This week I spoke at a Trauma, Healing and Resiliency Conference where a colleague asked a great question–not a new question, but a great question. I’ll paraphrase here to the best of my ability: When we work with people going through difficult circumstances; court proceedings, trauma, recovery from alcohol or drug addictions, and we tend to absorb the heaviness of the day, what can we do so it doesn’t affect us so deeply?
It’s a question with so many answers that I struggled to contain my excitement as more and more pieces of a giant, poorly understood truth flowed out. Before I get to my answers, some context:
I was presenting on adverse childhood experiences (ACEs) and the very basic neurobiology of trauma. The earlier presenters had covered the topics so well and thoroughly, I shifted to the body. I focused on how we can’t discuss the brain without discussing the body, and in my experience, we can’t discuss either without addressing the spirit.
Clinicians and specialists are people, just as our clients are. What works for our clients works for us–but when we get home at the end of a long day, our scripts get put away with our work hat. We don’t always have the energy to apply our “work tapes” to ourselves, and many of us have experienced a variation of the exact same things our clients have experienced.
We must take AIR for ourselves first, that is the only answer, and it comes down to the environments around us, paralleling what we tell our clients. We can overcome adversity when we have the support to 1) Acknowledge the historical, generational, and current-day traumas we have experienced, 2) Interrupt systems (as much as able) that keep us from thriving and drive us into illness and 3) Rewire; mindfully, gently, consistently interrupt our once-useful, but now less than ideal learned responses.
Acknowledge, Interrupt, Rewire.
Stressors and stressor-like stimuli (reminders such as the behavior/expressions of others and sounds, smells and other sensations) start a chain of reactions in our brain and body that loop us through learned, well-practiced responses. Over time we become more stressor-focused in mind and body, tighter in our muscles and tissues and more constricted in our fascia and posture. Perhaps we breathe less, drink less water, and comfort ourselves in ways that don’t help us out in the long run.
On the other hand, everyone is different and these generalizations are not comprehensive. As each plant thrives with its own unique soil composition, light requirements and watering volume, so too does each human.
At the conference, because I was speaking to a Native American community, I started with the limitations of the 1995-1997 study on ACEs, which drives much of our work on psychological trauma prevention today. See more information on ACEs here: https://www.npr.org/sections/health-shots/2015/03/02/387007941/take-the-ace-quiz-and-learn-what-it-does-and-doesnt-mean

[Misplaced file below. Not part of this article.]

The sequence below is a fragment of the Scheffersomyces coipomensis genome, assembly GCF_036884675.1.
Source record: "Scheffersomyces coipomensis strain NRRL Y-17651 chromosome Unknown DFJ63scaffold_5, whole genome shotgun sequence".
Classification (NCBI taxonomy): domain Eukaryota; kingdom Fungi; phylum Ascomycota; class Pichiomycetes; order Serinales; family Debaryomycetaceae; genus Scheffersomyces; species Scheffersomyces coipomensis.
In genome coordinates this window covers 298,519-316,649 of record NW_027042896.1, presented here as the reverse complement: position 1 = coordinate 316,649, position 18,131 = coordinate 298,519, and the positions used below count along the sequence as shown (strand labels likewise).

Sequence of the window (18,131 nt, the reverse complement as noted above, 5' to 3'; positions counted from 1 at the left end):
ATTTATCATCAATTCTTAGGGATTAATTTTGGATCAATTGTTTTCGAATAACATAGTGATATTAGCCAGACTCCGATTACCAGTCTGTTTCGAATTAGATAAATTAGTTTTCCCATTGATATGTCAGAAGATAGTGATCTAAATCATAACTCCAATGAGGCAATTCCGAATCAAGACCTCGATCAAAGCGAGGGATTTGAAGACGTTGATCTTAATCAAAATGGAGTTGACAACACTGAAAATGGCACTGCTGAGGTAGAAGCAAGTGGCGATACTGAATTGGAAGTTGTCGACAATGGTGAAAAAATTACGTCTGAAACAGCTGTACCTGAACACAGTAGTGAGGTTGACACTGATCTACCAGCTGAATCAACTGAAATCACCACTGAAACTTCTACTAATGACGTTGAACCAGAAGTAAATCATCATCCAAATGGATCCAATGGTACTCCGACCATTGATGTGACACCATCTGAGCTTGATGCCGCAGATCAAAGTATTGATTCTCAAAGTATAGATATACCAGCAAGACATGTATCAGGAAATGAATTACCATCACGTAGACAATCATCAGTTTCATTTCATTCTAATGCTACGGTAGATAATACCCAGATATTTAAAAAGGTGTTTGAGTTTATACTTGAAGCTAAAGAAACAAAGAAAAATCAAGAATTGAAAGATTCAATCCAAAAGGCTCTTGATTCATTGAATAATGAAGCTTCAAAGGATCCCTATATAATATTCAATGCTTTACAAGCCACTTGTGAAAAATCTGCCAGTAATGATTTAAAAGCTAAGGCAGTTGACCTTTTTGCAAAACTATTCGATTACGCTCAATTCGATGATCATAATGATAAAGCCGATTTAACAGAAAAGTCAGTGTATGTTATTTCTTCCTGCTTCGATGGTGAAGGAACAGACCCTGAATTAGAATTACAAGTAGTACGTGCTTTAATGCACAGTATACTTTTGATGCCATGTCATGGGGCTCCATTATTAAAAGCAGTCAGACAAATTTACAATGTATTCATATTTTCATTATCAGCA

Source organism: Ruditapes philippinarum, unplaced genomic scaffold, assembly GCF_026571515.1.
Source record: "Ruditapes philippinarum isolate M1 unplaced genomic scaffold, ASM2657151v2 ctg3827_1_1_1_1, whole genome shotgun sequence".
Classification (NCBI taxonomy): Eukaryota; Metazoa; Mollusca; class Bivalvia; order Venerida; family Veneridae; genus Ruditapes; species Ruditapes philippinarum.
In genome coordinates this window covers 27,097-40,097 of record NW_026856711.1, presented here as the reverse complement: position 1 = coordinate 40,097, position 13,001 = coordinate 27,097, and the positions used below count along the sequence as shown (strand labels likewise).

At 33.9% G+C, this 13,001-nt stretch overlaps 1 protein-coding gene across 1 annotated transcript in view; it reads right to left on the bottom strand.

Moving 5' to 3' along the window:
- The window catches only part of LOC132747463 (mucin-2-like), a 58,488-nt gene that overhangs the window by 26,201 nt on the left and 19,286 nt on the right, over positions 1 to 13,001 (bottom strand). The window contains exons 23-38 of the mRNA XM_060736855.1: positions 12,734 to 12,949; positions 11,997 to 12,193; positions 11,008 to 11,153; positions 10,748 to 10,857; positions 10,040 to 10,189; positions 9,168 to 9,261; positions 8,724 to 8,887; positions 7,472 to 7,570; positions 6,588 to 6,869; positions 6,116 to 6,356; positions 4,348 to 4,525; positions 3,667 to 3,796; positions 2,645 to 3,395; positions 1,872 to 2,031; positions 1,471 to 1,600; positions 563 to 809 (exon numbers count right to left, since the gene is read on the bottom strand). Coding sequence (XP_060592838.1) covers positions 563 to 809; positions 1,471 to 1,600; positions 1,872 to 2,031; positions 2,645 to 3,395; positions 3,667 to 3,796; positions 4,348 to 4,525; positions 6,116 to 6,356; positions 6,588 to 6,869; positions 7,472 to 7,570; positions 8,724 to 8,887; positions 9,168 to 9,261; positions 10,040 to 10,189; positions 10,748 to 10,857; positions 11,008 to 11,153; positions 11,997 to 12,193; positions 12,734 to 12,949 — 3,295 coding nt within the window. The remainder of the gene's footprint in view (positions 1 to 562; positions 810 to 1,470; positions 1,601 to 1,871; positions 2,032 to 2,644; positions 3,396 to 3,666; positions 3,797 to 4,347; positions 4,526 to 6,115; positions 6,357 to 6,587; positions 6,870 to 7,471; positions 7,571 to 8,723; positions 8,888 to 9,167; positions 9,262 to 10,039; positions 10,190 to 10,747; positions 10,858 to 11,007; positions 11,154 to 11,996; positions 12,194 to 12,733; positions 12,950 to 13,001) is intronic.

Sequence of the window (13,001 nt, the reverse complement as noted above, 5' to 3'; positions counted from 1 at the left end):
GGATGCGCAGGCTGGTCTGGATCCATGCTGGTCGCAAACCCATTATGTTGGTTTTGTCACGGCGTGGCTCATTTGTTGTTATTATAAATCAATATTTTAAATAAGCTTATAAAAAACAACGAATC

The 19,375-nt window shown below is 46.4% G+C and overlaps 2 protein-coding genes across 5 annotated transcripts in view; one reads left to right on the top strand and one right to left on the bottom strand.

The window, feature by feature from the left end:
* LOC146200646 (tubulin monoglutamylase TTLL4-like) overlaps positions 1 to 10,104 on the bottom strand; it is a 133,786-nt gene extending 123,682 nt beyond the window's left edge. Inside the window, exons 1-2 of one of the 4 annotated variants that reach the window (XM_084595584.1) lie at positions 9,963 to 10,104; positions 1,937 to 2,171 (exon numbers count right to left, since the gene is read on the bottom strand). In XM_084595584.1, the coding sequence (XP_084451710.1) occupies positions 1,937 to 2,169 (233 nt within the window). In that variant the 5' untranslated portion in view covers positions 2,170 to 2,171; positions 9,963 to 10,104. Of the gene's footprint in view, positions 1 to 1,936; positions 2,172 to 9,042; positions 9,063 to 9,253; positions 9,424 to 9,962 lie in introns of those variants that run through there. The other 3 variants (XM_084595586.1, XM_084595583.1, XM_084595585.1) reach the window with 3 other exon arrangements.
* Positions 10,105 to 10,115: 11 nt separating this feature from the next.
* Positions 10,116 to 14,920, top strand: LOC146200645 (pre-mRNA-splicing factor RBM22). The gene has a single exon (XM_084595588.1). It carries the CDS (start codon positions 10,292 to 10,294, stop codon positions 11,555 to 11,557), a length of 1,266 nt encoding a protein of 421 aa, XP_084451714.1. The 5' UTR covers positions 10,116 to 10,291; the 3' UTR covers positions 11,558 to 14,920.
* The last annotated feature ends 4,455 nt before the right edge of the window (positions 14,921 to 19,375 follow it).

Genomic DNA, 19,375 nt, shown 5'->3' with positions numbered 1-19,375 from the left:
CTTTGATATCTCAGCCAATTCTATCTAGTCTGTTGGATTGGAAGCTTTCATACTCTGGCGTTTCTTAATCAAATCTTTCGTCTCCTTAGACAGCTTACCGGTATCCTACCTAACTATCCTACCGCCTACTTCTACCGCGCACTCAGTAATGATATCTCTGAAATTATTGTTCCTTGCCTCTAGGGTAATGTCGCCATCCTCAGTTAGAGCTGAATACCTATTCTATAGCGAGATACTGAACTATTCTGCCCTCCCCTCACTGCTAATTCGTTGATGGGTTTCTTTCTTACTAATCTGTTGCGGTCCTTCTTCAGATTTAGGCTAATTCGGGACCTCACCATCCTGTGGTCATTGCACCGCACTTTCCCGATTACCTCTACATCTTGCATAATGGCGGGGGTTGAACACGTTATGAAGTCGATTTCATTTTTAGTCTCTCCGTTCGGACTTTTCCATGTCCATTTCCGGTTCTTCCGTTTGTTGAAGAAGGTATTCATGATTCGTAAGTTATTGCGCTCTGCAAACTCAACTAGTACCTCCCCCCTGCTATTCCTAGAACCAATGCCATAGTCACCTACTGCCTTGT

And more here (the source of the race demographics in the table below): https://www.cdc.gov/violenceprevention/childabuseandneglect/acestudy/about.html
As you can see from the table below, of the 17,337 people studied, 74.8% were white, and there is no category for Native Americans at all. Essentially, our current interventions are based on a study that gives little to no data for our Native American populations, not to mention the small percentages represented for all others who do not identify as white. (It is also important to note that the individuals studied had access to Kaiser Permanente insurance. Not everyone has access to this sometimes frustrating, but important health advantage.)
We can speculate that the outcomes for any of the populations under-represented here are not going to match what we know from this first ACEs study. And those of us with Public Health experience, especially those focused in Indigenous Health, might speculate that we therefore know very little and are faced with an enormous opportunity.
The Association of American Indian Physicians state, “ACE scores are significantly higher in indigenous American communities than in the broader population.” https://www.aaip.org/programs/aces-toolkit/
And we know that each individual community has its own resilience factors, which do not generalize or match across the board. Opportunity. How does each community differ in the nature of early adverse experiences, the resilience factors, and the measurable outcomes? Many people are busy attacking these questions and finding both more questions AND gems of insight along the way.
Let’s be honest. I have limited insight, at best to answer that question for a Native American community. Being invited to speak to a Native American community is a blessing. It’s also complicated. I asked one of the coordinators if she’d let me know if I said anything idiotic. Her answer was, “Nope.” And we laughed and laughed. I’m still laughing. I replied, OK. I guess everyone has the right to be an idiot sometimes. Stumbling, white and invited, through BIPOC spaces has been a most humbling, beautiful experience.
My best answers to the question at hand:
First, Acknowledge. When we work to support, witness, and assist others in difficult circumstances, we must acknowledge what we are really doing. We are working in proximity to the pain of others; physical, emotional, spiritual, comprehensive. We are holding space for pain. We are supporting others to attend to and manage their own pain. And it is painful.
Then, Interrupt. Interrupt the systems that tell us we can’t take bathroom, water, or breathing breaks. That we have to be machines of services and at the same time, we must bow to the machine that employs us. That we can’t cry, process, or rage against the machine. That we can’t love our clients, families, or community members. Without a supportive workplace, all your self care is lost to the machine.